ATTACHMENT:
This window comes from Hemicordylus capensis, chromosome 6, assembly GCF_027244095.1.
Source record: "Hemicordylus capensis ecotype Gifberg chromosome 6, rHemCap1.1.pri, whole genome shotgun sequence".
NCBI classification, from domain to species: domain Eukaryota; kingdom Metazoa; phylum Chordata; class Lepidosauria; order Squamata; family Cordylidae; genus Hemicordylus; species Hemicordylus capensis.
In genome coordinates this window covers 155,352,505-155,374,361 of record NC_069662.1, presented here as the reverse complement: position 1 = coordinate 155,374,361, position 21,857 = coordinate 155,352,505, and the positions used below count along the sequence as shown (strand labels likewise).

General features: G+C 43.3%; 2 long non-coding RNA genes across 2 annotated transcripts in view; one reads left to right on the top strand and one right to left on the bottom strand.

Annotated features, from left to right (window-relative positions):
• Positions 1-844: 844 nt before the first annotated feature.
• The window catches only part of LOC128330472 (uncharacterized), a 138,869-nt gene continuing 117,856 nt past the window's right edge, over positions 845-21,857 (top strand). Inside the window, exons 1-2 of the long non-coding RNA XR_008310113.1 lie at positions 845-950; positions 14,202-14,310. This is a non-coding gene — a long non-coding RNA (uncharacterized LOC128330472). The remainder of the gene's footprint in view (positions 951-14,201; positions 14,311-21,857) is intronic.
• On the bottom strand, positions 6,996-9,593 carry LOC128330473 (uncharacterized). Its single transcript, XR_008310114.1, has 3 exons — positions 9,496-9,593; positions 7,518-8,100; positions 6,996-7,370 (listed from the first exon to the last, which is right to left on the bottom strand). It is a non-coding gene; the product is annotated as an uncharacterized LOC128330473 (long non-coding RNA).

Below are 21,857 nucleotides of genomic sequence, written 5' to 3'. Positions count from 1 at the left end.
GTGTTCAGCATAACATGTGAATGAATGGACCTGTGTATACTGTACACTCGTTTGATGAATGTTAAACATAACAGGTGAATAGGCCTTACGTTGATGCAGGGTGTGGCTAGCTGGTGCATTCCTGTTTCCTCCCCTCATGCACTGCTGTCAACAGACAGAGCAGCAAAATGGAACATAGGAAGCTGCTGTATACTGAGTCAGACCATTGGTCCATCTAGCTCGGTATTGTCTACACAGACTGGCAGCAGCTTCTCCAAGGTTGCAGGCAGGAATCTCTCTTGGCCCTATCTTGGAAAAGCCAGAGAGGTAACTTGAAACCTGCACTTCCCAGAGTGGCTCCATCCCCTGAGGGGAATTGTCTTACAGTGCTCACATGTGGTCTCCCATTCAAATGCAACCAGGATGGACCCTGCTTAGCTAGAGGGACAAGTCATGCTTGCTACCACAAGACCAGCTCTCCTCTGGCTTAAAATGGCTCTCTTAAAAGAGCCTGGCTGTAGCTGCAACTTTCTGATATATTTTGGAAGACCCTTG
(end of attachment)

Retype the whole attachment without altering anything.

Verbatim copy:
This window comes from Hemicordylus capensis, chromosome 6, assembly GCF_027244095.1.
Source record: "Hemicordylus capensis ecotype Gifberg chromosome 6, rHemCap1.1.pri, whole genome shotgun sequence".
NCBI classification, from domain to species: domain Eukaryota; kingdom Metazoa; phylum Chordata; class Lepidosauria; order Squamata; family Cordylidae; genus Hemicordylus; species Hemicordylus capensis.
In genome coordinates this window covers 155,352,505-155,374,361 of record NC_069662.1, presented here as the reverse complement: position 1 = coordinate 155,374,361, position 21,857 = coordinate 155,352,505, and the positions used below count along the sequence as shown (strand labels likewise).

General features: G+C 43.3%; 2 long non-coding RNA genes across 2 annotated transcripts in view; one reads left to right on the top strand and one right to left on the bottom strand.

Annotated features, from left to right (window-relative positions):
• Positions 1-844: 844 nt before the first annotated feature.
• The window catches only part of LOC128330472 (uncharacterized), a 138,869-nt gene continuing 117,856 nt past the window's right edge, over positions 845-21,857 (top strand). Inside the window, exons 1-2 of the long non-coding RNA XR_008310113.1 lie at positions 845-950; positions 14,202-14,310. This is a non-coding gene — a long non-coding RNA (uncharacterized LOC128330472). The remainder of the gene's footprint in view (positions 951-14,201; positions 14,311-21,857) is intronic.
• On the bottom strand, positions 6,996-9,593 carry LOC128330473 (uncharacterized). Its single transcript, XR_008310114.1, has 3 exons — positions 9,496-9,593; positions 7,518-8,100; positions 6,996-7,370 (listed from the first exon to the last, which is right to left on the bottom strand). It is a non-coding gene; the product is annotated as an uncharacterized LOC128330473 (long non-coding RNA).

Below are 21,857 nucleotides of genomic sequence, written 5' to 3'. Positions count from 1 at the left end.
GTGTTCAGCATAACATGTGAATGAATGGACCTGTGTATACTGTACACTCGTTTGATGAATGTTAAACATAACAGGTGAATAGGCCTTACGTTGATGCAGGGTGTGGCTAGCTGGTGCATTCCTGTTTCCTCCCCTCATGCACTGCTGTCAACAGACAGAGCAGCAAAATGGAACATAGGAAGCTGCTGTATACTGAGTCAGACCATTGGTCCATCTAGCTCGGTATTGTCTACACAGACTGGCAGCAGCTTCTCCAAGGTTGCAGGCAGGAATCTCTCTTGGCCCTATCTTGGAAAAGCCAGAGAGGTAACTTGAAACCTGCACTTCCCAGAGTGGCTCCATCCCCTGAGGGGAATTGTCTTACAGTGCTCACATGTGGTCTCCCATTCAAATGCAACCAGGATGGACCCTGCTTAGCTAGAGGGACAAGTCATGCTTGCTACCACAAGACCAGCTCTCCTCTGGCTTAAAATGGCTCTCTTAAAAGAGCCTGGCTGTAGCTGCAACTTTCTGATATATTTTGGAAGACCCTTG